A unit for source and protective isolation in a general hospital.Br Med J 1979; 2 doi: http://dx.doi.org/10.1136/bmj.2.6188.461 (Published 25 August 1979) Cite this as: Br Med J 1979;2:461
- G A Ayliffe,
- J R Babb,
- L Taylor,
- R Wise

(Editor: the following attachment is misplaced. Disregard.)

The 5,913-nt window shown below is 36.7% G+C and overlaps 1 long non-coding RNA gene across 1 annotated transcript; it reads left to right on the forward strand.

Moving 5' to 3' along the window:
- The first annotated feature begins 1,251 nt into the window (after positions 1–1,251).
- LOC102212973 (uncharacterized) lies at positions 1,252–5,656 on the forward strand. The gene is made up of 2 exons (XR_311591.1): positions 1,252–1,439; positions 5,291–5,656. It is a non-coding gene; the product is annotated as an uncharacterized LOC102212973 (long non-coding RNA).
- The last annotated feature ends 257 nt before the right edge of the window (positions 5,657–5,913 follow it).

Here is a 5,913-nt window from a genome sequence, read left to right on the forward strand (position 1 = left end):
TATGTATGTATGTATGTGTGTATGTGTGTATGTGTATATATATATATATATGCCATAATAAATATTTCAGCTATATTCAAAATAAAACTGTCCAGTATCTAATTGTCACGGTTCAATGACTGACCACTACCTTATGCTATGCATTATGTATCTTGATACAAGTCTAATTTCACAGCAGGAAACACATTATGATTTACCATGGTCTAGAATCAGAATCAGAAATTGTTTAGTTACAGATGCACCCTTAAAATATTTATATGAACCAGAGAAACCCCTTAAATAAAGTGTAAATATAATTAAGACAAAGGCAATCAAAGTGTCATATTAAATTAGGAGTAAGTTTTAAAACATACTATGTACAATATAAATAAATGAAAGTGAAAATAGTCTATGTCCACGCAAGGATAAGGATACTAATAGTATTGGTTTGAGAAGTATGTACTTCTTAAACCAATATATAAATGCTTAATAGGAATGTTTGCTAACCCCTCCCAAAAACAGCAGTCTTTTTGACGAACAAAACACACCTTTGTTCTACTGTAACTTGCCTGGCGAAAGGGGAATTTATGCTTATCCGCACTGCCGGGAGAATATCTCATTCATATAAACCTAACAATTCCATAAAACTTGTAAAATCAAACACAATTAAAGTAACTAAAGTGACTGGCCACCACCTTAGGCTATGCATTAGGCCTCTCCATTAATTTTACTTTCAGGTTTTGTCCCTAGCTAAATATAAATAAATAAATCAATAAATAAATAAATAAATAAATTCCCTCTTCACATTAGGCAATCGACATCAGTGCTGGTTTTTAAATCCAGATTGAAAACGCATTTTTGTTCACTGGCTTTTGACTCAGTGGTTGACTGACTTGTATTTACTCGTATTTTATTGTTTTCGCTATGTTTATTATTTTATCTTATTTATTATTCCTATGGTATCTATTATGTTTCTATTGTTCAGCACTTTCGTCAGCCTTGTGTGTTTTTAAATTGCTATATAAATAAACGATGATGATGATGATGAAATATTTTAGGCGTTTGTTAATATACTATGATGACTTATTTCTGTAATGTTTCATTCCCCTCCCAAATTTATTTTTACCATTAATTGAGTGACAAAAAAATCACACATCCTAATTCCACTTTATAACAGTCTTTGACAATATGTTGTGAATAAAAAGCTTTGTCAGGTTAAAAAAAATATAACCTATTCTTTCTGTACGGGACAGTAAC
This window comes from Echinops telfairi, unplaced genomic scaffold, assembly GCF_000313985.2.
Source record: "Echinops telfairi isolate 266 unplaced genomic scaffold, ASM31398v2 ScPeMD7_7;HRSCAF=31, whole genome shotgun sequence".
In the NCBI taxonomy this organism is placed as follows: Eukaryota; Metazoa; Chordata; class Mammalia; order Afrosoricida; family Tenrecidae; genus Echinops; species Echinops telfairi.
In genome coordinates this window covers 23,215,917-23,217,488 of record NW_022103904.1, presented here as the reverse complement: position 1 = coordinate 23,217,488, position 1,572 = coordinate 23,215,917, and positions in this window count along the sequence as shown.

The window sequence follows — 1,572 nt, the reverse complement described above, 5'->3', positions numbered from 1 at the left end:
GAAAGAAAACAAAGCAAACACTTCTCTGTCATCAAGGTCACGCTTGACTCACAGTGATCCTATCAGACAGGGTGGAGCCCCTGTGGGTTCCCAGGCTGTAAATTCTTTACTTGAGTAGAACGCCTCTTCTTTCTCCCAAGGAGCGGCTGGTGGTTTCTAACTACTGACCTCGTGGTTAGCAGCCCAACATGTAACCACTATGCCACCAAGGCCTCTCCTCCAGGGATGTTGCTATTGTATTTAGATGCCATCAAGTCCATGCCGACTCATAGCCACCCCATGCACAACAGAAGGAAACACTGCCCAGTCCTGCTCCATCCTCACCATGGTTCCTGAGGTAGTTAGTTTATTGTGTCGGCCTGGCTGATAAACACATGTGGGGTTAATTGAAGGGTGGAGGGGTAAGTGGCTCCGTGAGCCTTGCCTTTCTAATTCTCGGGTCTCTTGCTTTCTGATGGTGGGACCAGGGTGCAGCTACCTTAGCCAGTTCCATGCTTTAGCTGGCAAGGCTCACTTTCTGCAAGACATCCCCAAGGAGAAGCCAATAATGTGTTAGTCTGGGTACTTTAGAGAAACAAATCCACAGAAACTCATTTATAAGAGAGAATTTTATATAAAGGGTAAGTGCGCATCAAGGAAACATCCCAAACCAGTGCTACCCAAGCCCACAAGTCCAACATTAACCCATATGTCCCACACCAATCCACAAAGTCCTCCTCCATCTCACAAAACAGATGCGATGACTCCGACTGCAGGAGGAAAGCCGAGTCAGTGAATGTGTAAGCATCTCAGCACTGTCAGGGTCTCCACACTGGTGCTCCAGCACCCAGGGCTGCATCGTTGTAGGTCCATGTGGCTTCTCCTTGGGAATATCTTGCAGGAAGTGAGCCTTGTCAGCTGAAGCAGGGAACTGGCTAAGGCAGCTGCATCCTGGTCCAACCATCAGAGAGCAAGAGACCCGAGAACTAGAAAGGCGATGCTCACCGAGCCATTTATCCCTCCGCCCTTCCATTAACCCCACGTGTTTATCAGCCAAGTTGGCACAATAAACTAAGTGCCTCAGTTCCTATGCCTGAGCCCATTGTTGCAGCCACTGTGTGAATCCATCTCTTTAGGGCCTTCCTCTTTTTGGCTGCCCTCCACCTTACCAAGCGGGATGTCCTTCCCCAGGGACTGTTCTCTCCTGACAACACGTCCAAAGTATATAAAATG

An isolation unit consisting of 12 ventilated cubicles was investigated over 18 months. Out of 462 patients admitted, 262 (57%) required source and 200 (43%) protective isolation. Admissions of patients with staphylococcal sepsis fell from 16 in the first three months to six in the last three months. Staphylococcus aureus was recovered from 12% of nurses' fingers and often in small numbers from protective clothing and uniforms, but only two patients acquired a strain from a nurse or another patient. Gram-negative bacilli were rarely recovered from hands or protective clothing of nurses, and there was no evidence of spread of infectious diseases. This inexpensive unit, with simple but efficient isolation-nursing techniques, successfully prevented the spread of infection.